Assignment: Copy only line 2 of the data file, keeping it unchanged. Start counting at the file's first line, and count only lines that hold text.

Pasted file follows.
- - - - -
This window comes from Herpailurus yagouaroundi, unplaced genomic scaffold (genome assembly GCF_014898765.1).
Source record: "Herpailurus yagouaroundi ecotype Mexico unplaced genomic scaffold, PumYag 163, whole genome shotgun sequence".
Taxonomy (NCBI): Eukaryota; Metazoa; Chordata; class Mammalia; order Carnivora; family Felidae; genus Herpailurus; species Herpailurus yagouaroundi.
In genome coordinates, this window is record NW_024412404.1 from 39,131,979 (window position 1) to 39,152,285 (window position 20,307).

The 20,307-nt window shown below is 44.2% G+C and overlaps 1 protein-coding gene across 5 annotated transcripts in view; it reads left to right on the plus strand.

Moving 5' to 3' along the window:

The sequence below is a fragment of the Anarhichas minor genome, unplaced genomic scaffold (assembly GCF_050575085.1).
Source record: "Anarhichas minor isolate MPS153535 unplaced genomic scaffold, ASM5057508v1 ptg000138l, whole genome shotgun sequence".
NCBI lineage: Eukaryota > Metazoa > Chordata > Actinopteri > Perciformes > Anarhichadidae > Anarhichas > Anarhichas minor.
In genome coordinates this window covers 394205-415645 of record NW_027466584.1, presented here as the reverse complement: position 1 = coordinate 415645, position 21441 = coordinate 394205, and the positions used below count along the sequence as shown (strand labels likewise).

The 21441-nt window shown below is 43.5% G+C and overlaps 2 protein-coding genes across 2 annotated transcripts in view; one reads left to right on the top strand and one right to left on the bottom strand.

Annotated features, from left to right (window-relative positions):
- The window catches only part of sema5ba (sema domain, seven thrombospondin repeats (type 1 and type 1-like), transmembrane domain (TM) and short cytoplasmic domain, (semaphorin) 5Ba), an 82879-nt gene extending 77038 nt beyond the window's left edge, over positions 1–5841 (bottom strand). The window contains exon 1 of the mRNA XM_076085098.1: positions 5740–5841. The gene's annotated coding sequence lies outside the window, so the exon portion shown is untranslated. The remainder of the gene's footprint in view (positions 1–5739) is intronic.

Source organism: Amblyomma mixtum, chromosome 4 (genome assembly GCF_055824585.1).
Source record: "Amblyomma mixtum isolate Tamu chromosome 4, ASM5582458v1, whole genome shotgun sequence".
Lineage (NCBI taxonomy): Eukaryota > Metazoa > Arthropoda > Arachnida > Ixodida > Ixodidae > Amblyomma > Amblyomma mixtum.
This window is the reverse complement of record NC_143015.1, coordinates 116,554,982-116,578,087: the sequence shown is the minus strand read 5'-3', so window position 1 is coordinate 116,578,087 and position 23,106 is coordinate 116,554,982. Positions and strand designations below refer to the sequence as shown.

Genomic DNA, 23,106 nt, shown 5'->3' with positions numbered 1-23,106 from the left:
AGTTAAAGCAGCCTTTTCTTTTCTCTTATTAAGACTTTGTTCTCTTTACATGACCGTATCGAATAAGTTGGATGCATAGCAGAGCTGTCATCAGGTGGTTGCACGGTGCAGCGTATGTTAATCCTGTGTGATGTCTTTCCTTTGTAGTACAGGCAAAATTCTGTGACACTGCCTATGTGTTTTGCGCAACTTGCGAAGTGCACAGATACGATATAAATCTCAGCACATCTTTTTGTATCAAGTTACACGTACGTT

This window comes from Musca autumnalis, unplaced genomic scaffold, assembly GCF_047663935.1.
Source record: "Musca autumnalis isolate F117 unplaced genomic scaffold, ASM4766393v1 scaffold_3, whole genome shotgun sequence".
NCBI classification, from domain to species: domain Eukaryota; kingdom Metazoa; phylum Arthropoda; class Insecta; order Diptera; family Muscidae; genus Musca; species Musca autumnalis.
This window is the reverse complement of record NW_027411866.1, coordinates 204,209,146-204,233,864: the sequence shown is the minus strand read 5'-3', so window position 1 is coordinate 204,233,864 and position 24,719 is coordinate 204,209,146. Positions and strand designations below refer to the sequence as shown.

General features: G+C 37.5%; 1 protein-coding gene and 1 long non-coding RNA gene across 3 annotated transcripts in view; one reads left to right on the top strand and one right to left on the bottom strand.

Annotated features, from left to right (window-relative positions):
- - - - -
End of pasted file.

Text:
Source record: "Herpailurus yagouaroundi ecotype Mexico unplaced genomic scaffold, PumYag 163, whole genome shotgun sequence".